One of game's most dynamic players could have chosen another path
By Terence Moore
Mookie Betts is good. Actually, he's really good. He's the next Ted, Yaz, Jim Rice and Big Papi in terms of making those around New England feel warm and fuzzy about the Red Sox for long stretches. The fact that this promising infielder-turned-outfielder is African-American only adds to why the following is so encouraging for Major League Baseball.
Despite a slew of other possibilities, Betts made baseball his profession. More African-Americans should follow in Betts' cleat steps. Will they?
"Well, it looks like many of [my African-American peers] want to be hoopers, and not all of us can make it playing basketball," said Betts, 23, who had such a chance since he could shoot and dribble as well as anybody around his native Nashville, Tenn., through high school. "Baseball seems to be scary [for some African-American kids], and I'm not even sure why. I think as more and more of us come into the game, the number should grow."
The numbers for African-American players in the game will grow from its present eight percent or so to something much greater if we have more youth with the mindset of Betts and his parents. And, no, I'm not talking about how Betts got his first name. It came from his parents watching and enjoying Mookie Blaylock, the former NBA star guard who spent much of his career with the Atlanta Hawks. I'm also not talking about why Betts' middle name is purposely Lynn.
You know … Mookie Lynn Betts.
As in MLB. Major League Baseball.
Betts eased into a smile during our chat the other day at Turner Field in Atlanta, and he pointed to his cell phone nearby.
"I talked to my mom earlier today, and it's funny how this all played out, because she said she was just being cute at first when she did [the initials], " Betts said, referring to Diana Benedict, who lives with his father, Willie Betts, in Nashville. "She's familiar with MLB, because she had a brother [Terry Shumpert] who played [14 years in the Major Leagues, including one season in 1995 with the Red Sox]. So she paid attention to all sports, and she always kept up with everything."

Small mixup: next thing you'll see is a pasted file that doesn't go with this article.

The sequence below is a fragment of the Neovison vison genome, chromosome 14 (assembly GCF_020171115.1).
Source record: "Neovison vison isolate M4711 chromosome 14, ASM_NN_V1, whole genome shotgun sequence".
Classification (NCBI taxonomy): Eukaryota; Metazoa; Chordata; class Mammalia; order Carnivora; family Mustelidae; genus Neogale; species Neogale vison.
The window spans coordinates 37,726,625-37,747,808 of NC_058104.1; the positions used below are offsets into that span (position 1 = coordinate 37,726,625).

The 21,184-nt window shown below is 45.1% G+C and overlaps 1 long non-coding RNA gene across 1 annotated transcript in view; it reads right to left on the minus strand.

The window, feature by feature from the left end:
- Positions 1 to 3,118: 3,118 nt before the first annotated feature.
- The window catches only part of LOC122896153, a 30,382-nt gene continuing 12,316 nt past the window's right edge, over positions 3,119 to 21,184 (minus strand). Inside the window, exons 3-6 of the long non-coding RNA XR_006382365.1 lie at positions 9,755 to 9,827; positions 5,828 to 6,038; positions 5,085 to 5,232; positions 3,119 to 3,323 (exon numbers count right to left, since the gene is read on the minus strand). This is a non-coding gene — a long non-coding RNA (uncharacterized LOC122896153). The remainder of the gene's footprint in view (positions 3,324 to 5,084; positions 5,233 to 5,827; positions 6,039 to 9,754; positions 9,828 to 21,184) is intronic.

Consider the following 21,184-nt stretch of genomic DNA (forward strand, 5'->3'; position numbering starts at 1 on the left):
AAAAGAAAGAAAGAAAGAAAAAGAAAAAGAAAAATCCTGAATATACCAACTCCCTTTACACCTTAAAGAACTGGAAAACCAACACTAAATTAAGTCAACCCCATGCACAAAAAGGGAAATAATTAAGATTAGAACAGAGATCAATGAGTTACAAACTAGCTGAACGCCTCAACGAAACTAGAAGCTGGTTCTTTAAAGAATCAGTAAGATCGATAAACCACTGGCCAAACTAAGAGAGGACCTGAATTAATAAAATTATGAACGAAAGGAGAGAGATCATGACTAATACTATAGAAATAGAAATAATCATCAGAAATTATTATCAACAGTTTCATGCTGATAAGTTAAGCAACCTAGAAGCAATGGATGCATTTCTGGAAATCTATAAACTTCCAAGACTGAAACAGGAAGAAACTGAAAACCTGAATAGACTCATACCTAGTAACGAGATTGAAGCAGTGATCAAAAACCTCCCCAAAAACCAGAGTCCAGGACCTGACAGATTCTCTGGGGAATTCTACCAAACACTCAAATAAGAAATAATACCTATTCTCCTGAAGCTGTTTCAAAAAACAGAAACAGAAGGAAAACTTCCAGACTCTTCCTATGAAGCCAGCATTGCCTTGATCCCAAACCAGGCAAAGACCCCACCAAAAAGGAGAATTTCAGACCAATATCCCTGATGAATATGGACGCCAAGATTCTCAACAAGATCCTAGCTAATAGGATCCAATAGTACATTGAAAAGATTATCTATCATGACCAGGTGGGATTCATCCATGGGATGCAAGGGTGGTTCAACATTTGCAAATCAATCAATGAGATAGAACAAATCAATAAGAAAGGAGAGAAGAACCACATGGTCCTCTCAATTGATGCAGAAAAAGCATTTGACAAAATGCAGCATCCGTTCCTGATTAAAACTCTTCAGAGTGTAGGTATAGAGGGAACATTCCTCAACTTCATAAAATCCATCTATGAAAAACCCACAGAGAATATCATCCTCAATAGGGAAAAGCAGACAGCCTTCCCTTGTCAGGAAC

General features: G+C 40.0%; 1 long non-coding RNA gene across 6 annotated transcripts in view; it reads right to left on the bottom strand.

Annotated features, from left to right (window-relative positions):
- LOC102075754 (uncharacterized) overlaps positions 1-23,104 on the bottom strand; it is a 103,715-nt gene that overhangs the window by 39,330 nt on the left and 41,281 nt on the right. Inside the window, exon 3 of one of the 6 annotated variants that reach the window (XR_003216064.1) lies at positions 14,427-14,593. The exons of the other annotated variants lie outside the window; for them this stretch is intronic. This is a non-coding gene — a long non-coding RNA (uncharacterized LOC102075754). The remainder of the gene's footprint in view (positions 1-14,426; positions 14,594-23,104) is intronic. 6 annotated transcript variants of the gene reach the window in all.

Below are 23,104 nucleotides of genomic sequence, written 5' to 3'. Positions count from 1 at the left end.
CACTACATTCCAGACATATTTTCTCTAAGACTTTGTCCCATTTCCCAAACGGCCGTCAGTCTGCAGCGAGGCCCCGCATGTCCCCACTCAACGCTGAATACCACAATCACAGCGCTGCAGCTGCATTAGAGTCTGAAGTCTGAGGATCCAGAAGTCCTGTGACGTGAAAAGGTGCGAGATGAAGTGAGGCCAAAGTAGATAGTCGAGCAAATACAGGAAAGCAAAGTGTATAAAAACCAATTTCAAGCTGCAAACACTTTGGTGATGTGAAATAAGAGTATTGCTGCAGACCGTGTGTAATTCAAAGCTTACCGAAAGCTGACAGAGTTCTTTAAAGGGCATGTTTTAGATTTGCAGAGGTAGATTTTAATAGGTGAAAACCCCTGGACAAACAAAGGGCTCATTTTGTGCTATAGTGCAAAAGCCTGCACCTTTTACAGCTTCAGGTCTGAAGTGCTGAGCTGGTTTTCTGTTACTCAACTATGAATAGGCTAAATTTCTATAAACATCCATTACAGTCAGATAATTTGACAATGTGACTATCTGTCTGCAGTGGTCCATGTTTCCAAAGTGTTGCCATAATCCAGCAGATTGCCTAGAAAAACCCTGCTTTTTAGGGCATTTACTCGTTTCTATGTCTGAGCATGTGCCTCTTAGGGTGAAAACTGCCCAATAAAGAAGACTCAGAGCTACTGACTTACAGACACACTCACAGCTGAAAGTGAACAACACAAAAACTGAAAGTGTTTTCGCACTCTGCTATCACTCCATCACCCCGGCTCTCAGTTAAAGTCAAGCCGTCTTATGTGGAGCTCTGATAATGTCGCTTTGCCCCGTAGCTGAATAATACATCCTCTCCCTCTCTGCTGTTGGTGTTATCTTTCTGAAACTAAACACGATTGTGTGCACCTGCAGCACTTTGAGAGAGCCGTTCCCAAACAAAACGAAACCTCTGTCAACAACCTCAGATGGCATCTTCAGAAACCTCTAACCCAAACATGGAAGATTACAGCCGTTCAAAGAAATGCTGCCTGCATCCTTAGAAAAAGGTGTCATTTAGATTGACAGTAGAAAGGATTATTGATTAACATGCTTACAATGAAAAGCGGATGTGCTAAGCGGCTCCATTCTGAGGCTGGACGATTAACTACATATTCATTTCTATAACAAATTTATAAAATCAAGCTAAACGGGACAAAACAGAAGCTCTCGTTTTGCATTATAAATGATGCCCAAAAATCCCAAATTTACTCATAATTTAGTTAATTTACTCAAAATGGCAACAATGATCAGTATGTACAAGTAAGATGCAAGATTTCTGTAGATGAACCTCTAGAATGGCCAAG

She still does, especially when it comes to one of the most dynamic young players in the Majors. After Betts hit 18 home runs and collected 77 RBIs last year, he is flashing signs of becoming a perennial All-Star, and this is only his second Major League season. He had a stretch this month in which he had eight hits in three games, including a double, two triples and two homers. During one of those games, Betts was a homer shy of the cycle. He's fast. He has amazing power at the plate for his build. He can hit for average. His arm is strong in right field. He can make the routine and the spectacular play with consistency. Betts also ranks as everybody's favorite teammate.
Betts chose baseball, and his parents didn't try to pull him away from his Green Monster destiny.
"I mean, with my size, since I'm only 5-foot-9 [and 180 pounds], that's initially the thing that popped out and made me decide it was best to focus on baseball," said Betts, before giving the primary reason he signed with the Red Sox after they picked him in the fifth round of the 2011 Draft. "Initially I signed because I thought it would be the greatest opportunity I would have. But I just grew to love baseball even more, and it looks like I made the right choice."
About that choice: In 2010, the basketball coaches of the 15 major high schools in the Nashville area picked their player of the year. Given the ability of the starting point guard for John Overton to dominate in games at will with his scoring, passing and defense, the winner was obvious.
Yes, Betts. At the same time, he was flirting with joining Earl Anthony and the Webers (both Dick and Pete) someday as legendary figures in the Professional Bowlers Association. Betts finished his senior year in high school as the Tennessee Boy Bowler of the Year. Even now, whenever he rolls anything less than a 300 game, it's a disaster in his mind.
Betts didn't play prep football. Diana feared her son wouldn't rise from the ground after getting tackled.
"I think I would have done all right, because I was a quarterback since I was 7," Betts said. "But my mom said, 'Stay out of football,' so I did. I just served as a water boy."
No doubt, Betts was a splendid water boy.
Consider this story from Mike Morrison, Betts' high school baseball coach when the Overton superstar ended his junior and senior year hitting .549 and .509, respectively. Morrison also was an assistant football coach at the school when Betts was the water boy.
"I'll never forget that when Mookie was a freshman, we were playing our first football game, and I was talking before the game to a referee, who was a good friend of mine," Morrison said. "The referee asked me about our team, and I told him we were pretty good, but quarterback was our issue. The referee seemed surprised, and then he said, 'Your best quarterback is already in your building. There he is over there.' He pointed to Mookie, who was throwing the football in the distance. Because his parents didn't want him to play, he didn't complain one second. Instead, he served the best that he could as water boy, and he cheered on everybody else."
Through it all, Betts departed high school with a 3.5 grade-point average while taking honors and advanced placement courses.
In sum, when it comes to the essence of Betts, Red Sox pitcher Joe Kelly told the Boston Herald during Spring Training: "He's pretty good at everything. Ping pong, he's good at. He's probably good at darts."
He's the best at baseball.
Terence Moore is a columnist for MLB.com. This story was not subject to the approval of Major League Baseball or its clubs.